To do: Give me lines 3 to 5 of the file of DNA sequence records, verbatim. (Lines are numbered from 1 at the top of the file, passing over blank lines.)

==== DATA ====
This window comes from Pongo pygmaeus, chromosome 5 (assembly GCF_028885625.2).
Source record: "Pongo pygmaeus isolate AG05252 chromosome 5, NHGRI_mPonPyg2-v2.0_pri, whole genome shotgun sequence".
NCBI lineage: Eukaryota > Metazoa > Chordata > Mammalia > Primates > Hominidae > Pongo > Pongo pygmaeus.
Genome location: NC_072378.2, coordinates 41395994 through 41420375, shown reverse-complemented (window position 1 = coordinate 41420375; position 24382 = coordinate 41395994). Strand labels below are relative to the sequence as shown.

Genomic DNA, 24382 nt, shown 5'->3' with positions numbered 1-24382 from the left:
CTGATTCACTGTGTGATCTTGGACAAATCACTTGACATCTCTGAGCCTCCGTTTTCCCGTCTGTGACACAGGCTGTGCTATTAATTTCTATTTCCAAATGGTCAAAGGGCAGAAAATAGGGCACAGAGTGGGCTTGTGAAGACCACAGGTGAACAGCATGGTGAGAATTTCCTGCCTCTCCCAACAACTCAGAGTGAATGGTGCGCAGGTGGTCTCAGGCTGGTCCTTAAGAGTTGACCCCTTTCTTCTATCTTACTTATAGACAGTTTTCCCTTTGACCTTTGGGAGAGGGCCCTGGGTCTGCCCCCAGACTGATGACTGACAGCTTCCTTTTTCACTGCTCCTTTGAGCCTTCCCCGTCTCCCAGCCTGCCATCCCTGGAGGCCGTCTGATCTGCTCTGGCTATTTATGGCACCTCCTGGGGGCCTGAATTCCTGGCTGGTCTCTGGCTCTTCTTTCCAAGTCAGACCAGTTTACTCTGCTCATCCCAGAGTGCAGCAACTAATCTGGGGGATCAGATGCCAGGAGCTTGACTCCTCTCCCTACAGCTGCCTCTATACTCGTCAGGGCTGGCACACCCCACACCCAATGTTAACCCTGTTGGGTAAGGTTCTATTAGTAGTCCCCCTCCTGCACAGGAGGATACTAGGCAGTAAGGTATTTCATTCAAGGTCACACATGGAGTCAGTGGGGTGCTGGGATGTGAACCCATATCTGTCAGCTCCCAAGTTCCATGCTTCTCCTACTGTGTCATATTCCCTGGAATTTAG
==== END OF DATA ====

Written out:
NCBI lineage: Eukaryota > Metazoa > Chordata > Mammalia > Primates > Hominidae > Pongo > Pongo pygmaeus.
Genome location: NC_072378.2, coordinates 41395994 through 41420375, shown reverse-complemented (window position 1 = coordinate 41420375; position 24382 = coordinate 41395994). Strand labels below are relative to the sequence as shown.

Genomic DNA, 24382 nt, shown 5'->3' with positions numbered 1-24382 from the left: